So I dropped the idea of an IM/fly-focused challenge to the Queen of the Swim Challenge Sets, Pedergraham, and the Superfly Challenge was born. The day after the challenge was set, Ness ripped out a 400 fly. Afterwards she started smack talking the rest of us so I knew I had to respond.

Please note: I have utter respect for an athlete willing to smack talk their coach. After all, the amount of pain in her body on a daily basis rests in my hands. To smack talk that is very brave. But must come at a cost. At first I tried to punish her with things like 25 fly no breath. Then she threw it back at me by saying she did the first 25 fly of all 100 IM’s no breath. I then realized that you cannot punish a swimmer with swim things and sit here in front of my cauldron of evil workouts waiting for the perfect punishment for her in the other two sports (more on this later….).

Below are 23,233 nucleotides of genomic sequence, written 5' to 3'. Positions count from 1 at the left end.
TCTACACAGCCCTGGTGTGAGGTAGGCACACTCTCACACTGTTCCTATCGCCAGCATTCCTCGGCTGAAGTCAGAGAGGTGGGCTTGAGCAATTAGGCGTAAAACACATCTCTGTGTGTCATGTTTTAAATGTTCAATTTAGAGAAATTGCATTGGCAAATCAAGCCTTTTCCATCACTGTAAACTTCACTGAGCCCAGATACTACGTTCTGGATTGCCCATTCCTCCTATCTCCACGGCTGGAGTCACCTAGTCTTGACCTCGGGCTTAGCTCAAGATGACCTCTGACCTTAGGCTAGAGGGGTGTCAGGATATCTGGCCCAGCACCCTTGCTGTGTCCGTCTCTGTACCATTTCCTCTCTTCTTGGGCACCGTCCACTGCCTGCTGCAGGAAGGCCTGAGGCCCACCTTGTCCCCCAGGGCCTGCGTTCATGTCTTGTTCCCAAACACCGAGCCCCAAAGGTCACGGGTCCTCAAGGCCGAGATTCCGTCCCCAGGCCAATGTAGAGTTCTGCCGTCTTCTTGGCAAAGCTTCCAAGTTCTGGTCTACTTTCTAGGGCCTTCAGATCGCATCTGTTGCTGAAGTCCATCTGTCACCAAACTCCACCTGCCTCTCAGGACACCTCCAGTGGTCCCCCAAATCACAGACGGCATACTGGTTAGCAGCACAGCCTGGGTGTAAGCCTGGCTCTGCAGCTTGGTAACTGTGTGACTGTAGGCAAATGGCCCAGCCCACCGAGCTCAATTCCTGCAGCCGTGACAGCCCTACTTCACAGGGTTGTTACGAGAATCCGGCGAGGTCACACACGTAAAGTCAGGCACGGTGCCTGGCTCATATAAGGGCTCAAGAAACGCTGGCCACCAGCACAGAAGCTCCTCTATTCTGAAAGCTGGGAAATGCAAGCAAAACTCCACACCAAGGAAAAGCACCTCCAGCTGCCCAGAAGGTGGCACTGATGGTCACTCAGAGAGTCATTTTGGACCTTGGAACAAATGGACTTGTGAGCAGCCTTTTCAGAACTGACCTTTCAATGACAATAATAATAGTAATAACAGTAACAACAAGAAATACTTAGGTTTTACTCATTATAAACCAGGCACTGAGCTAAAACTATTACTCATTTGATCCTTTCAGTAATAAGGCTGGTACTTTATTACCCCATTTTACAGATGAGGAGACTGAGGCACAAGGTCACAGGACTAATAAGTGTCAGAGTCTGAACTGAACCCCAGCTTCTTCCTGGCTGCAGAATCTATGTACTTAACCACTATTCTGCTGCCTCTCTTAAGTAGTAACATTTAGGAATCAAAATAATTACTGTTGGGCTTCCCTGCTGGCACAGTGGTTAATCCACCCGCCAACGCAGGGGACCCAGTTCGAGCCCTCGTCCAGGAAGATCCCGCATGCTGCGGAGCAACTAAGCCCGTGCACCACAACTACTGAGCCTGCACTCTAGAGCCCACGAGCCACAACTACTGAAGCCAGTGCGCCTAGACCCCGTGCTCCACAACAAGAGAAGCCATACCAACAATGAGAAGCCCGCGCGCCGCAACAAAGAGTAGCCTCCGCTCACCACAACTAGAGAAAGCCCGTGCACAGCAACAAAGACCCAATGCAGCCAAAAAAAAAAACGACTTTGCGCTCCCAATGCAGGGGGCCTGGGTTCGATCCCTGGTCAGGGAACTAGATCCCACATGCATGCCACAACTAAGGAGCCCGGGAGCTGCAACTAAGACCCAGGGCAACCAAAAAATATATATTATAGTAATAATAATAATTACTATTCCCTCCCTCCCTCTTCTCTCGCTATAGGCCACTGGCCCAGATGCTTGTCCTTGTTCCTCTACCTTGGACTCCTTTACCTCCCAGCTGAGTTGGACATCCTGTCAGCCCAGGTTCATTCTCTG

But back to the challenge she set forth with me. It came in the form of an e-mail yesterday that said something along the lines of while you were playing in San Diego the rest of us were making major progress on the SuperFly.

Great. Not only am I being smack talked but I am also behind. And I don’t like being behind. So I sat on the lockerroom bench thinking about how I could get most of the challenge done in today’s swim. And then it came to me….

Warm up:

300 swim
4 x 75 dolphin kick on (1) side, (2) back, (3) stomach, (4) side
4 x 75 rolling IM done as fly-back-breast; back-breast-free; breast-free-fly; free-fly-back

Main set:

4 x 50 IM order
200 pull w/paddles breathing every 3 – 5 – 7 – 9 by 25
4 x 100 IM order